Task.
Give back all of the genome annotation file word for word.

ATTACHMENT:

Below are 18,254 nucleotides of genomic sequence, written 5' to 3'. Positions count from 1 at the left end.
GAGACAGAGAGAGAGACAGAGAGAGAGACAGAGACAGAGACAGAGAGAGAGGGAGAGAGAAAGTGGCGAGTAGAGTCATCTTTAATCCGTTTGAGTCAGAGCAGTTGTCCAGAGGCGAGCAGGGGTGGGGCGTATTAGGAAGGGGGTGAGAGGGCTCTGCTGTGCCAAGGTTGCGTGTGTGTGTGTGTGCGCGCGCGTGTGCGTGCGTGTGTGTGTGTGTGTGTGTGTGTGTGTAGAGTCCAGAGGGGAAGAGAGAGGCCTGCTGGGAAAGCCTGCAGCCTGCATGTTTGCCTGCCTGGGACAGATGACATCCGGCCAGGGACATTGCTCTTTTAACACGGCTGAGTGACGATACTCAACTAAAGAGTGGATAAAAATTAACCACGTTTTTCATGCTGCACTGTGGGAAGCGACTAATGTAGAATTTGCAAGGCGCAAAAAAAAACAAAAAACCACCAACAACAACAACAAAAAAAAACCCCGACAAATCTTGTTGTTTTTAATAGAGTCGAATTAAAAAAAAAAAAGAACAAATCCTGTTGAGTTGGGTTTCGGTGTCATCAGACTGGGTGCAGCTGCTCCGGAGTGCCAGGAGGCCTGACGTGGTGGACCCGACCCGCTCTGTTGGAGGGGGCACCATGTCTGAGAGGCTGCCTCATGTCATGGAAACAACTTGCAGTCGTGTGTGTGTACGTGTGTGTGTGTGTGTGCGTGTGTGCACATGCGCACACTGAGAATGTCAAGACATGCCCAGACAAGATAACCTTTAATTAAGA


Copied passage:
Below are 18,254 nucleotides of genomic sequence, written 5' to 3'. Positions count from 1 at the left end.
GAGACAGAGAGAGAGACAGAGAGAGAGACAGAGACAGAGACAGAGAGAGAGGGAGAGAGAAAGTGGCGAGTAGAGTCATCTTTAATCCGTTTGAGTCAGAGCAGTTGTCCAGAGGCGAGCAGGGGTGGGGCGTATTAGGAAGGGGGTGAGAGGGCTCTGCTGTGCCAAGGTTGCGTGTGTGTGTGTGTGCGCGCGCGTGTGCGTGCGTGTGTGTGTGTGTGTGTGTGTGTGTGTAGAGTCCAGAGGGGAAGAGAGAGGCCTGCTGGGAAAGCCTGCAGCCTGCATGTTTGCCTGCCTGGGACAGATGACATCCGGCCAGGGACATTGCTCTTTTAACACGGCTGAGTGACGATACTCAACTAAAGAGTGGATAAAAATTAACCACGTTTTTCATGCTGCACTGTGGGAAGCGACTAATGTAGAATTTGCAAGGCGCAAAAAAAAACAAAAAACCACCAACAACAACAACAAAAAAAAACCCCGACAAATCTTGTTGTTTTTAATAGAGTCGAATTAAAAAAAAAAAAGAACAAATCCTGTTGAGTTGGGTTTCGGTGTCATCAGACTGGGTGCAGCTGCTCCGGAGTGCCAGGAGGCCTGACGTGGTGGACCCGACCCGCTCTGTTGGAGGGGGCACCATGTCTGAGAGGCTGCCTCATGTCATGGAAACAACTTGCAGTCGTGTGTGTGTACGTGTGTGTGTGTGTGTGCGTGTGTGCACATGCGCACACTGAGAATGTCAAGACATGCCCAGACAAGATAACCTTTAATTAAGA